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Book Reviews

Witness: Selected Poems 1962–2010

by Patrick Lane

Witness is Patrick Lane’s fourth selected poems in about as many decades, and his first since 1997. It includes more recent poems, and some earlier ones that the previous volume excluded. 

At 96 pages, it’s a slim volume for a poet as prolific as Lane, but one can’t help thinking it could have been thinner. The first 10 poems are among Lane’s weakest (seven of them feature the same aesthetic punch line of an animal, usually adolescent, being killed or mutilated). The collection should have started with the wonderful “At the Edge of the Jungle.” I was also surprised to see eight poems from Lane’s Winter series here, none of which is especially memorable. But the book does include a number of his masterpieces, the most important of which – “Stigmata,” “Albino Pheasants,” and “The Witnesses” – are as hallucinatory as ever.

It’s lovely to be reminded how spectacular a prosodist Lane really is. In “A Murder of Crows,” he recreates the field dressing of a carcass by disemboweling his signature blank verse, spilling it sonically over the lines: “My knife slid up and steaming ribbons of gut / fell to the ground. I broke the legs / and cut the anus out, stripped off the skin / and chopped the head away; maggots of fat / clinging to the pale red flesh.”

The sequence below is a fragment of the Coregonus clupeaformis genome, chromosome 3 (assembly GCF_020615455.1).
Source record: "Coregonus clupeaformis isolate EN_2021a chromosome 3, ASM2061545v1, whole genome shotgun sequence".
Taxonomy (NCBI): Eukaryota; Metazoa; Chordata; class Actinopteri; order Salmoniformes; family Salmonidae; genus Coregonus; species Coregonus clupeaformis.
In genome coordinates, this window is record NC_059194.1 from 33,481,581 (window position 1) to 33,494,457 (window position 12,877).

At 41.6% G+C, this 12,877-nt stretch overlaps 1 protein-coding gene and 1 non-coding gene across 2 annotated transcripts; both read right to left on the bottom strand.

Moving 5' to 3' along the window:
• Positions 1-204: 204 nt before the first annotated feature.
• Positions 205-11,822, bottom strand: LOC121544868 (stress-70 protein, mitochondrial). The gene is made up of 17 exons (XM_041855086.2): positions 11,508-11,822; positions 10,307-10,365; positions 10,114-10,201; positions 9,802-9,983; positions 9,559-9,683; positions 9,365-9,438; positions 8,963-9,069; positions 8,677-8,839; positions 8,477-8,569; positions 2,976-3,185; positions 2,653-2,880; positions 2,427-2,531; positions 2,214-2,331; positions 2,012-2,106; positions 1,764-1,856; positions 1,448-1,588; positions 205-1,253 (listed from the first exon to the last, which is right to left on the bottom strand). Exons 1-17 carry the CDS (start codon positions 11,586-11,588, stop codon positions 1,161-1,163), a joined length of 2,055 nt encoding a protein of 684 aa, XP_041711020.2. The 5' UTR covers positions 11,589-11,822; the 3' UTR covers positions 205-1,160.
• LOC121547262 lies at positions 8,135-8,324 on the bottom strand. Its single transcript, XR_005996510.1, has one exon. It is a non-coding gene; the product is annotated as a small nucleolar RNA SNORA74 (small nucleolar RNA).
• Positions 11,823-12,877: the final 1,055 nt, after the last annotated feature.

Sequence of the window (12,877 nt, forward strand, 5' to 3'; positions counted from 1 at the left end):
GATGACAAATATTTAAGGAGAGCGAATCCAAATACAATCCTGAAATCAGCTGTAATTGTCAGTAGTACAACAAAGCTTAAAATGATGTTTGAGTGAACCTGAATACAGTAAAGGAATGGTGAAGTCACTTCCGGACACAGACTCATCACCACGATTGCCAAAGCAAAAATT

But he can be a bit humourless. In “The Calf,” for example, he doesn’t so much as smirk when offering up a group of country bumpkins enjoying a sporting bit of late-afternoon bestiality. In his hushed, reverent monotone, he shows us the young men with “one hand gripping the curved / bone of her hip, the other holding in a fist / her tail to the side, their white buttocks / pumping in the sun.”  The poets who have benefitted from Lane’s influence – Ken Babstock, Karen Solie, Dean Rader, and Steven Price among them – have handled similar material with more savvy and sophistication.

But that’s the point. Whatever quibbles we may have with his work (I’ve always hated the imprecision of “talks” in his otherwise classic line “A bird is a poem / that talks of the end of cages”) only testify to his influence. We’ve seen his approach rehashed, renovated, and perfected by countless successive writers. As with all major poets, we can disagree with him, but we cannot ignore him.